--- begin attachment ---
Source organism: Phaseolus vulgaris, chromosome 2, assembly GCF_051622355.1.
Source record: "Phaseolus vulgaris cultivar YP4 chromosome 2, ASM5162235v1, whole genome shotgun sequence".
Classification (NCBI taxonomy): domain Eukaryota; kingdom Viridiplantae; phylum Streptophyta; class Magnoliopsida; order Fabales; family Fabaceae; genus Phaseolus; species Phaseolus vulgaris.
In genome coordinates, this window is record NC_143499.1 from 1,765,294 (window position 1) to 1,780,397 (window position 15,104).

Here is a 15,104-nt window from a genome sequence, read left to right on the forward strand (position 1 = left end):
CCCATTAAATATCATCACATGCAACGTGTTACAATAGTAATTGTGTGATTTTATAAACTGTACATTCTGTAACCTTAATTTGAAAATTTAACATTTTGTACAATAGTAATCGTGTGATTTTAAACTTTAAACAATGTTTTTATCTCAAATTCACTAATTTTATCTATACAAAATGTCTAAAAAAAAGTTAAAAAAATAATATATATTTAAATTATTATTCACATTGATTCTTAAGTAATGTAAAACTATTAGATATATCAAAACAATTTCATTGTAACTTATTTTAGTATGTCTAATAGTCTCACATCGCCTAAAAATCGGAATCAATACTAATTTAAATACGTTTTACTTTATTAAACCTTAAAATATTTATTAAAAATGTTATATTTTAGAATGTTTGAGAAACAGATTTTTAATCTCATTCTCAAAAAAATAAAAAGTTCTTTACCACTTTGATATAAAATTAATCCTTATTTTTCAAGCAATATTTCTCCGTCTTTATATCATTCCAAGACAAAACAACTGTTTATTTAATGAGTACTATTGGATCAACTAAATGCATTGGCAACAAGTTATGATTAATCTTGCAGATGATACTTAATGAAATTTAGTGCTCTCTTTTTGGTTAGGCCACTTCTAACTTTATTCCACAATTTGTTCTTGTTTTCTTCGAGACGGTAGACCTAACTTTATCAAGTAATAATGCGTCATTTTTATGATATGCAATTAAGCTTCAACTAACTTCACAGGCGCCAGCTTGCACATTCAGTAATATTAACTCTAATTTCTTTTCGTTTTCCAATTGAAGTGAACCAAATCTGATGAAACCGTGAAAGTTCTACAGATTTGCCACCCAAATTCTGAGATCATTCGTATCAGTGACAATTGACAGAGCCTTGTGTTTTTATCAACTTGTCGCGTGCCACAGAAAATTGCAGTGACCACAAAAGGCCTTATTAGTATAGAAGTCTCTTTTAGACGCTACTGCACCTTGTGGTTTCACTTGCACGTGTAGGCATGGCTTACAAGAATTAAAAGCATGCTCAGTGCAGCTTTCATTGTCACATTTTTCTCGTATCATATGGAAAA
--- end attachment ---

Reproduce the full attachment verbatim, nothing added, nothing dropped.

Source organism: Phaseolus vulgaris, chromosome 2, assembly GCF_051622355.1.
Source record: "Phaseolus vulgaris cultivar YP4 chromosome 2, ASM5162235v1, whole genome shotgun sequence".
Classification (NCBI taxonomy): domain Eukaryota; kingdom Viridiplantae; phylum Streptophyta; class Magnoliopsida; order Fabales; family Fabaceae; genus Phaseolus; species Phaseolus vulgaris.
In genome coordinates, this window is record NC_143499.1 from 1,765,294 (window position 1) to 1,780,397 (window position 15,104).

Here is a 15,104-nt window from a genome sequence, read left to right on the forward strand (position 1 = left end):
CCCATTAAATATCATCACATGCAACGTGTTACAATAGTAATTGTGTGATTTTATAAACTGTACATTCTGTAACCTTAATTTGAAAATTTAACATTTTGTACAATAGTAATCGTGTGATTTTAAACTTTAAACAATGTTTTTATCTCAAATTCACTAATTTTATCTATACAAAATGTCTAAAAAAAAGTTAAAAAAATAATATATATTTAAATTATTATTCACATTGATTCTTAAGTAATGTAAAACTATTAGATATATCAAAACAATTTCATTGTAACTTATTTTAGTATGTCTAATAGTCTCACATCGCCTAAAAATCGGAATCAATACTAATTTAAATACGTTTTACTTTATTAAACCTTAAAATATTTATTAAAAATGTTATATTTTAGAATGTTTGAGAAACAGATTTTTAATCTCATTCTCAAAAAAATAAAAAGTTCTTTACCACTTTGATATAAAATTAATCCTTATTTTTCAAGCAATATTTCTCCGTCTTTATATCATTCCAAGACAAAACAACTGTTTATTTAATGAGTACTATTGGATCAACTAAATGCATTGGCAACAAGTTATGATTAATCTTGCAGATGATACTTAATGAAATTTAGTGCTCTCTTTTTGGTTAGGCCACTTCTAACTTTATTCCACAATTTGTTCTTGTTTTCTTCGAGACGGTAGACCTAACTTTATCAAGTAATAATGCGTCATTTTTATGATATGCAATTAAGCTTCAACTAACTTCACAGGCGCCAGCTTGCACATTCAGTAATATTAACTCTAATTTCTTTTCGTTTTCCAATTGAAGTGAACCAAATCTGATGAAACCGTGAAAGTTCTACAGATTTGCCACCCAAATTCTGAGATCATTCGTATCAGTGACAATTGACAGAGCCTTGTGTTTTTATCAACTTGTCGCGTGCCACAGAAAATTGCAGTGACCACAAAAGGCCTTATTAGTATAGAAGTCTCTTTTAGACGCTACTGCACCTTGTGGTTTCACTTGCACGTGTAGGCATGGCTTACAAGAATTAAAAGCATGCTCAGTGCAGCTTTCATTGTCACATTTTTCTCGTATCATATGGAAAA